Document Detail

Inflammation, brain damage and visual dysfunction in preterm infants.
MedLine Citation:
PMID:  16581321     Owner:  NLM     Status:  MEDLINE    
Antenatal intrauterine infection and the fetal inflammatory response appear to be important pathogenetic factors in preterm birth and subsequent neonatal disorders of the lung and brain. In this paper, we expand this concept to include visual dysfunction. Although present data tend to support our notion, we suggest that more experimental and epidemiological research is needed to elucidate mechanisms of infection/inflammation-induced damage to the eye and visual brain pathways of preterm infants.
Olaf Dammann; Alan Leviton
Publication Detail:
Type:  Journal Article; Research Support, N.I.H., Extramural; Research Support, Non-U.S. Gov't; Review     Date:  2006-03-31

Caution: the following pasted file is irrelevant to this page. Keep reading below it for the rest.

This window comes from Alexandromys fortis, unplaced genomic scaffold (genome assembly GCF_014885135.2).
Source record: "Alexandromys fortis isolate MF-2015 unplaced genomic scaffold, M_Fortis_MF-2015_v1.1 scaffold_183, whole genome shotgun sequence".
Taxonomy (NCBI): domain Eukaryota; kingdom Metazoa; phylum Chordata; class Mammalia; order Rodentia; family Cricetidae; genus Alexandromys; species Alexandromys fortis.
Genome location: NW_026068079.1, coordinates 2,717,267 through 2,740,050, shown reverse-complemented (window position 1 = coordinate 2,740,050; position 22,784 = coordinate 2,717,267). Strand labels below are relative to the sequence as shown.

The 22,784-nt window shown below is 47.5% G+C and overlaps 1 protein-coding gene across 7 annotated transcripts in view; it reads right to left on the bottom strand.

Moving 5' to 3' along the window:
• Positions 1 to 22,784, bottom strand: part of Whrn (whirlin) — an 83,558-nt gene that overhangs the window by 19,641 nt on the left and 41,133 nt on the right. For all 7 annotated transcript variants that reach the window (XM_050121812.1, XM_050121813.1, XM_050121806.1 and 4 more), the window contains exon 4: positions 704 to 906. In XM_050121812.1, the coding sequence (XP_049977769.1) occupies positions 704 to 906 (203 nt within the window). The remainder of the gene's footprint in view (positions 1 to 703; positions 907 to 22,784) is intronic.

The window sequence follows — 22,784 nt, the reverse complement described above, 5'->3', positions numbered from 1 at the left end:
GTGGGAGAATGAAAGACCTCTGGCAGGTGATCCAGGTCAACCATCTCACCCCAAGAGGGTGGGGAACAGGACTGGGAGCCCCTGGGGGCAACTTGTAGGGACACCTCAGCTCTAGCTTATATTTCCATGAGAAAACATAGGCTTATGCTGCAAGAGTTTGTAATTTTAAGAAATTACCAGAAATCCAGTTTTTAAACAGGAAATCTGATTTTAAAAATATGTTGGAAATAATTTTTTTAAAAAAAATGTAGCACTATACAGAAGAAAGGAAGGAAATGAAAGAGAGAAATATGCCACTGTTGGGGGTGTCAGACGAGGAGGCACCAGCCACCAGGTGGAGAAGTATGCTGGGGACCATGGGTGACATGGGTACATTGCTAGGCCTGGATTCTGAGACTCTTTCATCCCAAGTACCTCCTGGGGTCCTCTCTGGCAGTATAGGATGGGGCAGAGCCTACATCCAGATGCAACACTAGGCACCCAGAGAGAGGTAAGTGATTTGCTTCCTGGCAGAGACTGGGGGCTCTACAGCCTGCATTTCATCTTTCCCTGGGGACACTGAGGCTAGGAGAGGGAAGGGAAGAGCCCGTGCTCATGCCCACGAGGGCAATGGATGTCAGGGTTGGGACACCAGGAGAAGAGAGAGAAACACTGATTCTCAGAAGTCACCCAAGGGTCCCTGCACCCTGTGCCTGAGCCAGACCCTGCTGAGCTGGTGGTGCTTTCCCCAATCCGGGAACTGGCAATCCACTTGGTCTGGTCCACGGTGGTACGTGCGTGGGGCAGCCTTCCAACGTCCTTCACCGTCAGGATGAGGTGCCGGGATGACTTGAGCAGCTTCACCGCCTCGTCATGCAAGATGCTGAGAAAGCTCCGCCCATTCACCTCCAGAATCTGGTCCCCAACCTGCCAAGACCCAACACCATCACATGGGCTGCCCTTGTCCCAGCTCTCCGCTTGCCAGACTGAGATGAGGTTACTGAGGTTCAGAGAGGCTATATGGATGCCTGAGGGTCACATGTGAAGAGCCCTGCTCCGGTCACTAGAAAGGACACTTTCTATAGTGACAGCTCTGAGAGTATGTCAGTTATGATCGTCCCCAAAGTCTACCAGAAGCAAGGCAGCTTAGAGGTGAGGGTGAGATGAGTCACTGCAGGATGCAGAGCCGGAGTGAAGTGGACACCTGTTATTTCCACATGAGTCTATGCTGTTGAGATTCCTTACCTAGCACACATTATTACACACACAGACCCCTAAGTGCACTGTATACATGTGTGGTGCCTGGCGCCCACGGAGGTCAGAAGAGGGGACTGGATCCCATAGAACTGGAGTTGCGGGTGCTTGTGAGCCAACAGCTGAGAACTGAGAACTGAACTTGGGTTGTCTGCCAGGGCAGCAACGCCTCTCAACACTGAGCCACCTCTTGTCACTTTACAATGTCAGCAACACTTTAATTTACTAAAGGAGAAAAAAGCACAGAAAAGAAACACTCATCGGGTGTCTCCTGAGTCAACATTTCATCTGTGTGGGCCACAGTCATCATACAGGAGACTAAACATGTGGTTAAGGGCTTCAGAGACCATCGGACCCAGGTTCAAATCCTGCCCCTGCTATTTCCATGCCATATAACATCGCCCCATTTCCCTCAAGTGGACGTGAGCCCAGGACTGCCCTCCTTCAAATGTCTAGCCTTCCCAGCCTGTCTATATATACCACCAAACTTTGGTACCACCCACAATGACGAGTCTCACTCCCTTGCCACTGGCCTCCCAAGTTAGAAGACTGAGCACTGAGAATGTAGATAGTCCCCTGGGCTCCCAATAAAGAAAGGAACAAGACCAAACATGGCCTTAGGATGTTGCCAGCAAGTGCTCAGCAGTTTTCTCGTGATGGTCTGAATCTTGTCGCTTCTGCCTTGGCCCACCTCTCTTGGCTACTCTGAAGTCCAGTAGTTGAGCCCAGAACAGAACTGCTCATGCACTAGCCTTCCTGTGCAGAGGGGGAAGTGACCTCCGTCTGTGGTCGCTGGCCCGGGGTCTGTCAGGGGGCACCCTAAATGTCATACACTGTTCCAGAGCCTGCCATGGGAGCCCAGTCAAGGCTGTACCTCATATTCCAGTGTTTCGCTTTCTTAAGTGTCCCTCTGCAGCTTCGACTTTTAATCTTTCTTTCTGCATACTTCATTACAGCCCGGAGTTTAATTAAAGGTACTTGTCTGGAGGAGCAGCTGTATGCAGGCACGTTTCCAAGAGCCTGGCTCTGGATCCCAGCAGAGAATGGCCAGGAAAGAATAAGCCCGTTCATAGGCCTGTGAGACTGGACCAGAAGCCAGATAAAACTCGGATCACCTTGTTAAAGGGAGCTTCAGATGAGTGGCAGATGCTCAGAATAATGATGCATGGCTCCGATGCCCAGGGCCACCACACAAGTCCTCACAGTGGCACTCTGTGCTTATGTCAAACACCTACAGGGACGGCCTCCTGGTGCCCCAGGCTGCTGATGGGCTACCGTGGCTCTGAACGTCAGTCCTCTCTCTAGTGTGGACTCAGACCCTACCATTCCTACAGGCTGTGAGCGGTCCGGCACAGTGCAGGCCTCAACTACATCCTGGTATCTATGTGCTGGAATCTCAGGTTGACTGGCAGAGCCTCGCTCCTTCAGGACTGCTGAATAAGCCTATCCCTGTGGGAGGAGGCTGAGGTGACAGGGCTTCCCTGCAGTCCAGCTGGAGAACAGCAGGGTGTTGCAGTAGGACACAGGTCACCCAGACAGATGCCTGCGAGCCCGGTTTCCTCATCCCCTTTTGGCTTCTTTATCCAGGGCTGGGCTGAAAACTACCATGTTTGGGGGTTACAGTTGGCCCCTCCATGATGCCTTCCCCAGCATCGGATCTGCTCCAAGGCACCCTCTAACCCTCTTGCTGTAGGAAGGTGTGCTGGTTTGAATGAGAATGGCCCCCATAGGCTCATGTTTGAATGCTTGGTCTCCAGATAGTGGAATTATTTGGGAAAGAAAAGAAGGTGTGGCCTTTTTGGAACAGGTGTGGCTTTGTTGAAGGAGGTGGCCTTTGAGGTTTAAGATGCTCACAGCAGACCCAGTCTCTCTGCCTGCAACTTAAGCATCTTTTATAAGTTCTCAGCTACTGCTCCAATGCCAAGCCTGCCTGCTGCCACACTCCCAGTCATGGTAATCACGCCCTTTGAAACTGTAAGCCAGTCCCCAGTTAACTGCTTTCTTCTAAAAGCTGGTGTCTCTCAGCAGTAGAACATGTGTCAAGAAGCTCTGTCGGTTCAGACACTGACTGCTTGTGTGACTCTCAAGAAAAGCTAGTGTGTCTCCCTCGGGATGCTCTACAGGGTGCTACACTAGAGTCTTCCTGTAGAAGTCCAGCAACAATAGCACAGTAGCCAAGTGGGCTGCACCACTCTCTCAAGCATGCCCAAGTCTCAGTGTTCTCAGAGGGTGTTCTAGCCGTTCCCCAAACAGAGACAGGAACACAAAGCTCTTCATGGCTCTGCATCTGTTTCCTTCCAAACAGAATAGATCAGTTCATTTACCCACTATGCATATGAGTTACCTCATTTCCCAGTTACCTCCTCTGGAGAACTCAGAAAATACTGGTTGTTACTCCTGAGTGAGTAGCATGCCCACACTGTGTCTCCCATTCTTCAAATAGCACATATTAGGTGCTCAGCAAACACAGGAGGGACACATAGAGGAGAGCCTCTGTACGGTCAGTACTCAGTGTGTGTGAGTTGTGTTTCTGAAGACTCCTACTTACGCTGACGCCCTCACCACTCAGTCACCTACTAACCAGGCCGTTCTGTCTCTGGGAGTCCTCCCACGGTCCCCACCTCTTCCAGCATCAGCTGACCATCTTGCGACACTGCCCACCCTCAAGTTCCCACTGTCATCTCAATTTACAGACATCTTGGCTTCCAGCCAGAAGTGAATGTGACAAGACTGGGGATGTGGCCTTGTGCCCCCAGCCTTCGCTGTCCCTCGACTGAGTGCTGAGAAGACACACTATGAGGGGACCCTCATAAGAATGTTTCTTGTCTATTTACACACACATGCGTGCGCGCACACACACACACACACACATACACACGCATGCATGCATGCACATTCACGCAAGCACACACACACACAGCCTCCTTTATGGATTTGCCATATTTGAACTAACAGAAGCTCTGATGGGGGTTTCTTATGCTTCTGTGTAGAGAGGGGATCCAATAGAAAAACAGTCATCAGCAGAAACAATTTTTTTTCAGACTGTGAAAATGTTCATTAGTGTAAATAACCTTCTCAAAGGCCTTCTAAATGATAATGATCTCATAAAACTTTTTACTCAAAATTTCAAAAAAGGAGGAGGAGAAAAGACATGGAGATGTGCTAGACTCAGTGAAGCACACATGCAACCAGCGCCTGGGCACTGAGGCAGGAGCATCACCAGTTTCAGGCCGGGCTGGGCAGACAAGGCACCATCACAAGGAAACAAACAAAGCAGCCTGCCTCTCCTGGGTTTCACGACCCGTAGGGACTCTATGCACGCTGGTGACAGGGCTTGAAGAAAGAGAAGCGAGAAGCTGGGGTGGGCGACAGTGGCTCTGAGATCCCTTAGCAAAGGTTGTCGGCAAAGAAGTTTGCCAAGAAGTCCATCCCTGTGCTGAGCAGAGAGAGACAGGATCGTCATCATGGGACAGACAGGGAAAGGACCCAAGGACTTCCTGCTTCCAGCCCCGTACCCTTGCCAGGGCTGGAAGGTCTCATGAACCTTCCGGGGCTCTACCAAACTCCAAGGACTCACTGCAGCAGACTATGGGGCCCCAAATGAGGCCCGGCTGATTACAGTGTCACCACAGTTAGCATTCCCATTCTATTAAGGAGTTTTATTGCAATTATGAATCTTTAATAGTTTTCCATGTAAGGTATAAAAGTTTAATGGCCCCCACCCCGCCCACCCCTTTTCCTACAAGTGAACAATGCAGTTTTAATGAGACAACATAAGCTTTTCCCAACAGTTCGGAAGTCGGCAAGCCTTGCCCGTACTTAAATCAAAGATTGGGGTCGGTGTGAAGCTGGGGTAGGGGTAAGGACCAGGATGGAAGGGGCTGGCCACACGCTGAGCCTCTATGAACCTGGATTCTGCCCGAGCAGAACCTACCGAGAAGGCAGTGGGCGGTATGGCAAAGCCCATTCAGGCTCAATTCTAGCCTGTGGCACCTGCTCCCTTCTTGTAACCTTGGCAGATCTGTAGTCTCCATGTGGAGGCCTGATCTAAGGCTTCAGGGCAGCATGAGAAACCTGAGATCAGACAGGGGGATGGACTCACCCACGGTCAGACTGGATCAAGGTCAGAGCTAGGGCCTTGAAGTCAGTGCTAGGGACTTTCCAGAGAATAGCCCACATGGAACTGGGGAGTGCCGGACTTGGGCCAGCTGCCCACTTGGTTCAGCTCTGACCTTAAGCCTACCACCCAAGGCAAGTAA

Journal Detail:
Title:  Seminars in fetal & neonatal medicine     Volume:  11     ISSN:  1744-165X     ISO Abbreviation:  -     Publication Date:  2006 Oct 
Date Detail:
Created Date:  2006-07-18     Completed Date:  2007-02-27     Revised Date:  2007-12-03    
Medline Journal Info:
Nlm Unique ID:  101240003     Medline TA:  Semin Fetal Neonatal Med     Country:  Netherlands    
Other Details:
Languages:  eng     Pagination:  363-8     Citation Subset:  IM    
Perinatal Infectious Disease Epidemiology Unit, Department of Gynecology, Hannover Medical School, OE 6415, 30623 Hannover, Germany.
Export Citation:
APA/MLA Format     Download EndNote     Download BibTex
MeSH Terms
Brain Injuries / complications,  etiology*
Chorioamnionitis / pathology
Fetal Diseases / pathology
Infant, Newborn
Infant, Premature
Infant, Premature, Diseases / etiology*
Inflammation / etiology*
Premature Birth / etiology
Retinopathy of Prematurity / etiology
Vision Disorders / etiology*
Grant Support
U01 NS 40069-01A2/NS/NINDS NIH HHS

From MEDLINE®/PubMed®, a database of the U.S. National Library of Medicine

Previous Document:  Temperature dependence of chaperone-like activity and oligomeric state of alphaB-crystallin.
Next Document:  Transient precursor strategy in mineral formation of bone.